Bangkok (AsiaNews) -According to Thai law, Somchai Neelaphaijit is officially dead. Five years have passed since his disappearance; there has been no news of him since March 12, 2004. But the events leading up to the disappearance of the Muslim lawyer - famous for his battles in favor of human rights - remain shrouded in mystery. They involve "political circles" and the "security forces" of the country.
Somchai Neelaphaijit was last seen on the streets in downtown Bangkok, on the evening of March 12, 2004. At the time, he was defending five men who had accused the police of torture, and a university student accused of drug possession. At 8:30 p.m., he was taken by five people, possibly plainclothes police officers; his car was found a month later in the parking area of the Public Transport Station.
After he went missing, the prime minister at the time, Thaksin Shinawatra, said that this was not a case of " disappearance," saying that the activist had "family problems" and "did not want to be contacted by anyone." Two years later, Thaksin publicly stated that "eyewitnesses confirmed Somchai's death," and admitted the involvement of "government officials."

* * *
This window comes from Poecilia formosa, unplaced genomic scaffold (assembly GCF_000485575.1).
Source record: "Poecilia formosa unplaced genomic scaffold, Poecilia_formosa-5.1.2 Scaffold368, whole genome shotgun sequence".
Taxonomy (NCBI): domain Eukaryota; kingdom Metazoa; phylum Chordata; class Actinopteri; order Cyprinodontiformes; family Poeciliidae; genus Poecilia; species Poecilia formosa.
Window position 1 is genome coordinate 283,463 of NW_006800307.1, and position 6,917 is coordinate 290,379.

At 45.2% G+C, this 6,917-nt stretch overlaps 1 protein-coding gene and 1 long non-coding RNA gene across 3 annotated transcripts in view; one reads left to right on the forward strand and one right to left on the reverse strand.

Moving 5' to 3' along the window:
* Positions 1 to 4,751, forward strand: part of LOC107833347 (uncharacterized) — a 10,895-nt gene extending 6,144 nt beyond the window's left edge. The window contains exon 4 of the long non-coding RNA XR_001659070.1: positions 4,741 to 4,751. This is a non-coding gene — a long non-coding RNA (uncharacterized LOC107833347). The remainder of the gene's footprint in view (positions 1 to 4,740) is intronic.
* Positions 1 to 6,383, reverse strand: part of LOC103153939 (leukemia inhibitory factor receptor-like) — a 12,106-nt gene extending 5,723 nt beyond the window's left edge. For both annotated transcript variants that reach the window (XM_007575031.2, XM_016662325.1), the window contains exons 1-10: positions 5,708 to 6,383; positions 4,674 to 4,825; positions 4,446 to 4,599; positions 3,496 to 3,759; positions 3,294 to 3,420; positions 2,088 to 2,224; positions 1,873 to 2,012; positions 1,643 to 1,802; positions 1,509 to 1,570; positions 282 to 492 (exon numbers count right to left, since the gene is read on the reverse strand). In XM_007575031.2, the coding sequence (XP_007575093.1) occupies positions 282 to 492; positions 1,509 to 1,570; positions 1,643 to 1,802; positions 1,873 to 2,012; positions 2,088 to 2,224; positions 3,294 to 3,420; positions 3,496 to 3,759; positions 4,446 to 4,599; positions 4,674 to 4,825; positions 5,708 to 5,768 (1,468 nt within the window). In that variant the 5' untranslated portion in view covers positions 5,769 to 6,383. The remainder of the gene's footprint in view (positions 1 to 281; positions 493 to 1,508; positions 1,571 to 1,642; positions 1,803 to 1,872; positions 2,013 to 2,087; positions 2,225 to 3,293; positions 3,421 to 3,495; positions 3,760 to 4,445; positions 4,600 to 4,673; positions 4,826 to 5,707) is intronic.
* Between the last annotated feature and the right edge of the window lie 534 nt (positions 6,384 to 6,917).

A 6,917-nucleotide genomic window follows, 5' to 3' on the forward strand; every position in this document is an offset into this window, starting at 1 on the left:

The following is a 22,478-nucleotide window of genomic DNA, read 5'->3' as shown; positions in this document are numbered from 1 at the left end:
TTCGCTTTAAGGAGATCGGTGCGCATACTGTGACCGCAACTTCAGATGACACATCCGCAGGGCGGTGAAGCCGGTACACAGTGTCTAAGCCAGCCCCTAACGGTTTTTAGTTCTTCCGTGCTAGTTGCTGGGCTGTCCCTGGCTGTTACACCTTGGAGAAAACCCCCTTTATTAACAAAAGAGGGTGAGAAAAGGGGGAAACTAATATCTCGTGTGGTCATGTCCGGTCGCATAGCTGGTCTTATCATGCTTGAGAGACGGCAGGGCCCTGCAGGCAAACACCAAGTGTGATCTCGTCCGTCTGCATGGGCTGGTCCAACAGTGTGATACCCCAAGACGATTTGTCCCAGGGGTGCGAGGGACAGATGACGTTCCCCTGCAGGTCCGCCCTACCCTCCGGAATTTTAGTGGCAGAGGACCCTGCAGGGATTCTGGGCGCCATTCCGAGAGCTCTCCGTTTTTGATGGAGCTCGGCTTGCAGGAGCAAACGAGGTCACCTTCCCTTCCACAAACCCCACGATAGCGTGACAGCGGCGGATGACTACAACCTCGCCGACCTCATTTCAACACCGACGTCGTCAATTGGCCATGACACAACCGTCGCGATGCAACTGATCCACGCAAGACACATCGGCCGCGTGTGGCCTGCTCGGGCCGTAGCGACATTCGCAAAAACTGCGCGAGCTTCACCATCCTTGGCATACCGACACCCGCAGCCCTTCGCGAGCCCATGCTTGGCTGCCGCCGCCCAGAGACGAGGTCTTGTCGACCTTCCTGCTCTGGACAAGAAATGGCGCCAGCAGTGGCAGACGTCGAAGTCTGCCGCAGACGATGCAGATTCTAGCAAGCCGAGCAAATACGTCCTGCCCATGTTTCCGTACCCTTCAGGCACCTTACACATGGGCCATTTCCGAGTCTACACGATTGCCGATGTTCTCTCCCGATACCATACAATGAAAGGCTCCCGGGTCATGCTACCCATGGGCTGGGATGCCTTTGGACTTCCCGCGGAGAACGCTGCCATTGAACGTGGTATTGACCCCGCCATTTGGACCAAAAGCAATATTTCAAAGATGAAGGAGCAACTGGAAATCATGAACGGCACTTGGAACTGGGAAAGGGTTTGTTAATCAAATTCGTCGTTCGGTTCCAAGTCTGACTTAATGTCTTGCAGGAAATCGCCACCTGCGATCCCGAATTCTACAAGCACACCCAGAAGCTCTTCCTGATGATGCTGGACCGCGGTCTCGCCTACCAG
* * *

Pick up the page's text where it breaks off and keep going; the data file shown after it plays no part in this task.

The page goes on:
Angkana Neelaphaijit, Somchai's wife, had asked Prime Minister Thaksin for "justice and transparent investigations." "This is not a question of [the fate of] a poor lawyer," she said, "but of human rights. I want nothing other than justice for my husband."
Basil Fernando, president of the Asia Human Rights Commission (AHRC), stresses that "there is a clear link between the disappearance of Mr. Somchai and government officials. The Thai government should be held responsible if he is dead."
Somchai Neelaphaijit, born on May 13, 1951, received a law degree at the University of Rajkhamkaeng, and a master's at Punjab University in Pakistan. For more than 20 years, he defended the rights of Muslims in southern Thailand, the theater of a violent conflict between the government army and rebel factions. His cases included the murder of an envoy from Saudi Arabia, and the attacks in September of 2006 in Had-Yai, in the south of the country, in which six people were killed and another 60 were injured. On February 20, 2006, the AHRC awarded the activist a prize in absentia for his battle in favor of human rights.